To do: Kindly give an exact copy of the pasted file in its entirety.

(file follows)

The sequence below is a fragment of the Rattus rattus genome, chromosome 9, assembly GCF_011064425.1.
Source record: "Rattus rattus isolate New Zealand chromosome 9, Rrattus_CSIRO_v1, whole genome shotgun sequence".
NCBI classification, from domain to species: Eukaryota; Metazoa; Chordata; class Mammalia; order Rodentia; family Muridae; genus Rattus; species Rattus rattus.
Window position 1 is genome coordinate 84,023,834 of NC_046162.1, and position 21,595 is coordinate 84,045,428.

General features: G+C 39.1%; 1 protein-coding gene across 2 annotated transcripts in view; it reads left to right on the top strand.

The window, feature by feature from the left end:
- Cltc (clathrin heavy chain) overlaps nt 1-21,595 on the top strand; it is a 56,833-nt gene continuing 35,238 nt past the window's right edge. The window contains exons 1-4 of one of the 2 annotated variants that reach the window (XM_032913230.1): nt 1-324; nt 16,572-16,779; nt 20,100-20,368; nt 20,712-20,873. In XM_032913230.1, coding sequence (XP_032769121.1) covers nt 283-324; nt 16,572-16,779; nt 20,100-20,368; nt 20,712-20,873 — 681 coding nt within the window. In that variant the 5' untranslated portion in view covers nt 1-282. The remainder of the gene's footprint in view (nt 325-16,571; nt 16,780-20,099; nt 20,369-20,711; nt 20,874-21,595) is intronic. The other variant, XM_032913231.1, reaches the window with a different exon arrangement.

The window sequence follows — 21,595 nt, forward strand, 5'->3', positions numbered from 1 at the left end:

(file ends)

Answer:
The sequence below is a fragment of the Rattus rattus genome, chromosome 9, assembly GCF_011064425.1.
Source record: "Rattus rattus isolate New Zealand chromosome 9, Rrattus_CSIRO_v1, whole genome shotgun sequence".
NCBI classification, from domain to species: Eukaryota; Metazoa; Chordata; class Mammalia; order Rodentia; family Muridae; genus Rattus; species Rattus rattus.
Window position 1 is genome coordinate 84,023,834 of NC_046162.1, and position 21,595 is coordinate 84,045,428.

General features: G+C 39.1%; 1 protein-coding gene across 2 annotated transcripts in view; it reads left to right on the top strand.

The window, feature by feature from the left end:
- Cltc (clathrin heavy chain) overlaps nt 1-21,595 on the top strand; it is a 56,833-nt gene continuing 35,238 nt past the window's right edge. The window contains exons 1-4 of one of the 2 annotated variants that reach the window (XM_032913230.1): nt 1-324; nt 16,572-16,779; nt 20,100-20,368; nt 20,712-20,873. In XM_032913230.1, coding sequence (XP_032769121.1) covers nt 283-324; nt 16,572-16,779; nt 20,100-20,368; nt 20,712-20,873 — 681 coding nt within the window. In that variant the 5' untranslated portion in view covers nt 1-282. The remainder of the gene's footprint in view (nt 325-16,571; nt 16,780-20,099; nt 20,369-20,711; nt 20,874-21,595) is intronic. The other variant, XM_032913231.1, reaches the window with a different exon arrangement.

The window sequence follows — 21,595 nt, forward strand, 5'->3', positions numbered from 1 at the left end: